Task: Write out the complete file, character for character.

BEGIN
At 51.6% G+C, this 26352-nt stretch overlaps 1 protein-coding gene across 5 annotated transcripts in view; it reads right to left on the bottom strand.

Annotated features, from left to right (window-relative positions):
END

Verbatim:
At 51.6% G+C, this 26352-nt stretch overlaps 1 protein-coding gene across 5 annotated transcripts in view; it reads right to left on the bottom strand.

Annotated features, from left to right (window-relative positions):